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Gerald D. Suttles and Mark D. Jacobs

Print publication date: 2011

Print ISBN-13: 9780226781983

Published to Chicago Scholarship Online: March 2013

DOI: 10.7208/chicago/9780226782010.001.0001

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PRINTED FROM CHICAGO SCHOLARSHIP ONLINE (www.chicago.universitypressscholarship.com). (c) Copyright University of Chicago Press, 2021. All Rights Reserved. An individual user may print out a PDF of a single chapter of a monograph in CHSO for personal use.date: 17 September 2021

The Voice of the People

The Voice of the People

Chapter:
(p.136) Chapter Seven The Voice of the People
Source:
Front Page Economics
Publisher:
University of Chicago Press
DOI:10.7208/chicago/9780226782010.003.0007

This chapter describes the Tribune's “Voice of the People” that shows an account of the great crashes. The 1929–30 Tribune undoubtedly fell within the commercial press era that David Nord has in mind. Although the 1987–88 Tribune was already moving toward a more departmentalized press geared to serving separate segments of its markets, it was still the kind of paper that was widely subscribed to, and Chicagoans could look to it for “all the news.” The Tribune published about seven letters daily in its “Voice of the People” section in 1929–30; they numbered about eleven in 1987–88. It then reviews the letters for how readers conceptualized the great crashes in 1929 and 1987. The presidential candidates and the ward politicians, as well as their supporters appeared to have increasingly seized upon such zero-sum contests and their visceral appeal.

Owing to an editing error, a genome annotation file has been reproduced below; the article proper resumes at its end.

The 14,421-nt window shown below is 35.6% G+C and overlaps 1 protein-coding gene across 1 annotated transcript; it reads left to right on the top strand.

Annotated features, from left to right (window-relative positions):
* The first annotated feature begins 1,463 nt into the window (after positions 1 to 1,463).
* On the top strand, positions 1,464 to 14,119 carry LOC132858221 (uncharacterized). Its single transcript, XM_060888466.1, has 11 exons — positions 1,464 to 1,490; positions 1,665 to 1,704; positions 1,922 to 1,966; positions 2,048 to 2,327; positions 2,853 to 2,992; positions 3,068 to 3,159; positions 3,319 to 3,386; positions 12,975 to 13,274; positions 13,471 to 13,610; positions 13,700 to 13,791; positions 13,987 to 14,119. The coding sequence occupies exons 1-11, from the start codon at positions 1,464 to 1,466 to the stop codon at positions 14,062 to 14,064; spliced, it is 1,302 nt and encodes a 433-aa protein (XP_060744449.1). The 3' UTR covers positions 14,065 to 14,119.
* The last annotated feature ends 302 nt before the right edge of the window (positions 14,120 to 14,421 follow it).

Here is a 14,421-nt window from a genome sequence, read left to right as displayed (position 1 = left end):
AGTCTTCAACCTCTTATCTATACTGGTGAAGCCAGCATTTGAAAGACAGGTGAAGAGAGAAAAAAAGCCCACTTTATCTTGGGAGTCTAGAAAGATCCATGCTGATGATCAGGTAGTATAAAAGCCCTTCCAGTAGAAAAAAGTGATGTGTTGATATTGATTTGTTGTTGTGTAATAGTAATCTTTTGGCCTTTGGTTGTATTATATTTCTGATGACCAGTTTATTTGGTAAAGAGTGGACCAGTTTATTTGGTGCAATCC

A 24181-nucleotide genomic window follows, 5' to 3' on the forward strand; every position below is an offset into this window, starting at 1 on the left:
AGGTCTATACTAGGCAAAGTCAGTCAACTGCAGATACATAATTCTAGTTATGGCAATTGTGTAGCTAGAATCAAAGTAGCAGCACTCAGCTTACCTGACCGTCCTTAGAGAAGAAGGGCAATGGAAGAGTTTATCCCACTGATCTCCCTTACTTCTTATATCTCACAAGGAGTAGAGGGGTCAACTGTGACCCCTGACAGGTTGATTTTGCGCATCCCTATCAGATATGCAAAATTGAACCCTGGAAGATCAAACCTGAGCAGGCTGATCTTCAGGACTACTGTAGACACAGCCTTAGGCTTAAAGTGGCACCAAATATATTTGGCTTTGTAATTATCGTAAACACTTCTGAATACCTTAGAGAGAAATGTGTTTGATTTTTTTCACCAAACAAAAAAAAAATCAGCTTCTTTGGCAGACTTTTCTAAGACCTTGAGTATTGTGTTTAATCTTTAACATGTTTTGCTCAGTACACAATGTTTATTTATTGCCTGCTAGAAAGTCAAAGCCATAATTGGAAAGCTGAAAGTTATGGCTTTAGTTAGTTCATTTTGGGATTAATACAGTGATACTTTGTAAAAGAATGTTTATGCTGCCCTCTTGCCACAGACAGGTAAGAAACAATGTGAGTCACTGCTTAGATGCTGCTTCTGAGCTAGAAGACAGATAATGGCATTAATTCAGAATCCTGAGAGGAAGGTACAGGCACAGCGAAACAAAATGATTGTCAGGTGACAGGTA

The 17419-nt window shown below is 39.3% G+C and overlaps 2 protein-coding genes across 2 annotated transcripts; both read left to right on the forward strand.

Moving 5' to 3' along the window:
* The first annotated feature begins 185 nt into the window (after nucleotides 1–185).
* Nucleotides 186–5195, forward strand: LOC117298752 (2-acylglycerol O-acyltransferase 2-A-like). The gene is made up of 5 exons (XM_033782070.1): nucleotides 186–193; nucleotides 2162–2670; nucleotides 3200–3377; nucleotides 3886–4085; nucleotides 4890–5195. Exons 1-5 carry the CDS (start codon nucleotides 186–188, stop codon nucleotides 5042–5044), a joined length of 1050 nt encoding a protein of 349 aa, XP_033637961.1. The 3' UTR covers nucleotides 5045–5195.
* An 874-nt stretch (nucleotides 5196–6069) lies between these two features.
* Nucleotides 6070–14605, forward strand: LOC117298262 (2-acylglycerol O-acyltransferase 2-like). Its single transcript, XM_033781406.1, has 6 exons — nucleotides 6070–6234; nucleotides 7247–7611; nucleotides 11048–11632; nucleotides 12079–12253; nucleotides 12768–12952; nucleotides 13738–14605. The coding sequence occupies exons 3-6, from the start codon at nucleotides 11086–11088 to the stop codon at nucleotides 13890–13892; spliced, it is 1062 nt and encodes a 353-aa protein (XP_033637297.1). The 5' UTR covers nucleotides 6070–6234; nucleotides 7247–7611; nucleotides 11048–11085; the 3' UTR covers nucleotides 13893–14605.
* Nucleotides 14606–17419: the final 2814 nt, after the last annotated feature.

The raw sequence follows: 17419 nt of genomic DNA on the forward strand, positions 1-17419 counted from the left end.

Keywords:   Tribune, Voice of the People, David Nord, crashes, 1929, 1987

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